This is the first full-length account of the CIA’s coup d’etat in Iran in 1953—a covert operation whose consequences are still with us today. Written by a noted New York Times journalist, this book is based on documents about the coup (including some lengthy internal CIA reports) that have now been declassified. Stephen Kinzer’s compelling narrative is at once a vital piece of history, a cautionary tale, and a real-life espionage thriller.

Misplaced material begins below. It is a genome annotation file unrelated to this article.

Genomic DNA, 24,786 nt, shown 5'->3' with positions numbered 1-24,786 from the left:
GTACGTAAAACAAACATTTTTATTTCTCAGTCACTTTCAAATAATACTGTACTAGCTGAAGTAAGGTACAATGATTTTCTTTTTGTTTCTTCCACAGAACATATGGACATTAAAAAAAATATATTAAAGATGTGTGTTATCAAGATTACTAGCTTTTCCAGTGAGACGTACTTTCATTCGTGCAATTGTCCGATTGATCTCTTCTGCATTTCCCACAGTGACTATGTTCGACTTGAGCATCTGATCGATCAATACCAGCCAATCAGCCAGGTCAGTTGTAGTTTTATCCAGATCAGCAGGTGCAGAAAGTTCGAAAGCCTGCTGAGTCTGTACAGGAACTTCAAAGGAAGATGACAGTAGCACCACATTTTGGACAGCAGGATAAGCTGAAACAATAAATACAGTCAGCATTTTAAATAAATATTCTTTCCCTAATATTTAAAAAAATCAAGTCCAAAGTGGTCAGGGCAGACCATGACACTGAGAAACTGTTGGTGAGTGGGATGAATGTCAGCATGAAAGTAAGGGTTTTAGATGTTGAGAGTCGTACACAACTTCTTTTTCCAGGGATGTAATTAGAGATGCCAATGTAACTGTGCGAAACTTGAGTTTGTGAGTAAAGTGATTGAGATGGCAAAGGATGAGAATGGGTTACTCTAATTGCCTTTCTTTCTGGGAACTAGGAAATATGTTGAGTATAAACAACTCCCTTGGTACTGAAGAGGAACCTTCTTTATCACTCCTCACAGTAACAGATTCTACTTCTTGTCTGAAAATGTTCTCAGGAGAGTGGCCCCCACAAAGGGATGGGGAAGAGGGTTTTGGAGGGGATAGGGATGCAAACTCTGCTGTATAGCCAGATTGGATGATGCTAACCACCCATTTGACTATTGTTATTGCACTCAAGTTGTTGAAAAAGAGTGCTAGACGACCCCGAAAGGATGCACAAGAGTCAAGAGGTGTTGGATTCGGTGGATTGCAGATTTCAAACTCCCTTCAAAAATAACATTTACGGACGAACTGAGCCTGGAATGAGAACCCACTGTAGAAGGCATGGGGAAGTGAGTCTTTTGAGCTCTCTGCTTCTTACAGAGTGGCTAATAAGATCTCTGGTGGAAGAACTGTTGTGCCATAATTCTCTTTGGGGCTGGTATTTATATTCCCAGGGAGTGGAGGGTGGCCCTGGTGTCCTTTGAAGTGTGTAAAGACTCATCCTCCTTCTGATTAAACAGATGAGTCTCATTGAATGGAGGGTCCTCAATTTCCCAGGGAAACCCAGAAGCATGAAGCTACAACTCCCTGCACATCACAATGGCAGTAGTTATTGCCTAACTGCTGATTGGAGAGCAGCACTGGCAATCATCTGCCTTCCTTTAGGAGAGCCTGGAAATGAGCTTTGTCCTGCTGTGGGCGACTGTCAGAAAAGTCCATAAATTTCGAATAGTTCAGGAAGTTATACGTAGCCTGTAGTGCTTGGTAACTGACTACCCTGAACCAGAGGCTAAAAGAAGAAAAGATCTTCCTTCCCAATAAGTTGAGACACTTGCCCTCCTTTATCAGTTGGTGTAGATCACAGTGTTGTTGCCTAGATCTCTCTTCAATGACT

The newest edition of the bestseller chosen as one of the best books of the year by the Washington Post and the Economist begins with a powerful new essay that warns against an American attack on Iran. As the drumbeat of threats against Iran intensifies in Washington, Kinzer argues that they are based on fantasies that are as dangerous as they are delusional. Any attack, he warns, would usher in another era of upheaval in Iran and the surrounding region, this time with the overlay of nuclear-tinged terror. There is more fertile ground for democratic change in Iran than in almost any other Muslim country, and Kinzer presents an alternate strategy for dealing with the burgeoning crisis there. “As militants in Washington urge a second American attack on Iran, the story of the first one becomes more urgently relevant than ever,” Kinzer writes in his new essay. “It shows the folly of using violence to try to reshape Iran.”